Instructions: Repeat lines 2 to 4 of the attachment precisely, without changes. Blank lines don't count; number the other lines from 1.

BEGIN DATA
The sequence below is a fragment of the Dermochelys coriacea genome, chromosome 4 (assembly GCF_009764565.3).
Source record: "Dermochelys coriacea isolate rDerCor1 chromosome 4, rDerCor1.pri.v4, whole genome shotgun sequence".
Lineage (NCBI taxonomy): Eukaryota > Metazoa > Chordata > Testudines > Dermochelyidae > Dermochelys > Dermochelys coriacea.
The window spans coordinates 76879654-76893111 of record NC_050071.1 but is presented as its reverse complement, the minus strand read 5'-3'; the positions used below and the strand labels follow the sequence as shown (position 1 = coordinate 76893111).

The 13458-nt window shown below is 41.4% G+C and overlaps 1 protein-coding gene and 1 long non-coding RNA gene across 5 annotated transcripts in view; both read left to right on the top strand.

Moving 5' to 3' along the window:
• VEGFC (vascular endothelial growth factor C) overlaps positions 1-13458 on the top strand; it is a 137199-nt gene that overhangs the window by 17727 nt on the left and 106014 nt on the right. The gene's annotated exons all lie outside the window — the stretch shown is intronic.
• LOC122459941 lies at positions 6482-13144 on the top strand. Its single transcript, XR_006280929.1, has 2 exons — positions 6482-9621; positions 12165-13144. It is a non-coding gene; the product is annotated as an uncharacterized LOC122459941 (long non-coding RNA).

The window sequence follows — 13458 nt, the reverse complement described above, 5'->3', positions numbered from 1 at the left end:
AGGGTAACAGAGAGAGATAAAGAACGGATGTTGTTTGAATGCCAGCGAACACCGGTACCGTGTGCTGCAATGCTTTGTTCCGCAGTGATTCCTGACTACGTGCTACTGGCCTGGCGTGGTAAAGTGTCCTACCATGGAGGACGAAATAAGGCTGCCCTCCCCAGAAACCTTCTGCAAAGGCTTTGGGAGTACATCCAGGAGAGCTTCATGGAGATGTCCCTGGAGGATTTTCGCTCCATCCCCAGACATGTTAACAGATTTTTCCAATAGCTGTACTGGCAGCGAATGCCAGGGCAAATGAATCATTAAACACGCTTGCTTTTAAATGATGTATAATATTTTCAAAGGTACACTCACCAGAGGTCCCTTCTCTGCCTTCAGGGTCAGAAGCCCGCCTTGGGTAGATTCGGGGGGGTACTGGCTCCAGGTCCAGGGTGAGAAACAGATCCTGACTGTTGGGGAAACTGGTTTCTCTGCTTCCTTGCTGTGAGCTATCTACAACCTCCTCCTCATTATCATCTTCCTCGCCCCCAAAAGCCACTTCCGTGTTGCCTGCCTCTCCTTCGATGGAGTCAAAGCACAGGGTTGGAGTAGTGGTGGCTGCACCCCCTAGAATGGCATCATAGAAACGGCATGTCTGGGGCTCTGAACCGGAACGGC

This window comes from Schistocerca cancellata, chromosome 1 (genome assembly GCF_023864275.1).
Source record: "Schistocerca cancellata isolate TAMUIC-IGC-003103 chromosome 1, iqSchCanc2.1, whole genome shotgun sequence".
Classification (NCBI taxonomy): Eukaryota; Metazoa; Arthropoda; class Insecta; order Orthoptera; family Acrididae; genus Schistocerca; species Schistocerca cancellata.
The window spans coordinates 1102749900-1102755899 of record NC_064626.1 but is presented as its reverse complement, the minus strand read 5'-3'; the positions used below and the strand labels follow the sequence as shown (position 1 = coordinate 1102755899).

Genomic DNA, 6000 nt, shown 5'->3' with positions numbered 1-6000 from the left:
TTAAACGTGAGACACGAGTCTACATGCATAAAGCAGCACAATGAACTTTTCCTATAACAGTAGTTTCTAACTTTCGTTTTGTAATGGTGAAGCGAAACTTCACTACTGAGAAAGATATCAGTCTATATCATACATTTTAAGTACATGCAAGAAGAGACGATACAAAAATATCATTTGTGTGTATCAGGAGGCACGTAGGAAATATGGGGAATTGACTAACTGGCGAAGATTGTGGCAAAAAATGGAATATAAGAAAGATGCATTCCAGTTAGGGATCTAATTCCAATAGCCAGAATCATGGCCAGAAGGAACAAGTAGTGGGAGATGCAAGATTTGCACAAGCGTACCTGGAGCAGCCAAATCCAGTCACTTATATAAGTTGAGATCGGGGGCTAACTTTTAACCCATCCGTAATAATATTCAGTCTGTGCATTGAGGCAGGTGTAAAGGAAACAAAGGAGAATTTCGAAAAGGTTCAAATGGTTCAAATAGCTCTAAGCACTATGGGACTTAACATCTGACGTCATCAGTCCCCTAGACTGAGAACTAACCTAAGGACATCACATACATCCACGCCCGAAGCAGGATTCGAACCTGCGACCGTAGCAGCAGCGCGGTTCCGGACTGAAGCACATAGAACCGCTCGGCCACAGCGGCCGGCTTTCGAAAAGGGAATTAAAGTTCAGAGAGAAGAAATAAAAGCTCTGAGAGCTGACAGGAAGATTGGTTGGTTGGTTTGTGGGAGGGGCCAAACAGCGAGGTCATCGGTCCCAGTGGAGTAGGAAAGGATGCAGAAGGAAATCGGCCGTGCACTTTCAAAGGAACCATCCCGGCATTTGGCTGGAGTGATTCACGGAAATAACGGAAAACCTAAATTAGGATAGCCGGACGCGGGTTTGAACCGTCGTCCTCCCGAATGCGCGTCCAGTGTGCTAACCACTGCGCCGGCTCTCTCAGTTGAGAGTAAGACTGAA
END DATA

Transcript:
Source record: "Dermochelys coriacea isolate rDerCor1 chromosome 4, rDerCor1.pri.v4, whole genome shotgun sequence".
Lineage (NCBI taxonomy): Eukaryota > Metazoa > Chordata > Testudines > Dermochelyidae > Dermochelys > Dermochelys coriacea.
The window spans coordinates 76879654-76893111 of record NC_050071.1 but is presented as its reverse complement, the minus strand read 5'-3'; the positions used below and the strand labels follow the sequence as shown (position 1 = coordinate 76893111).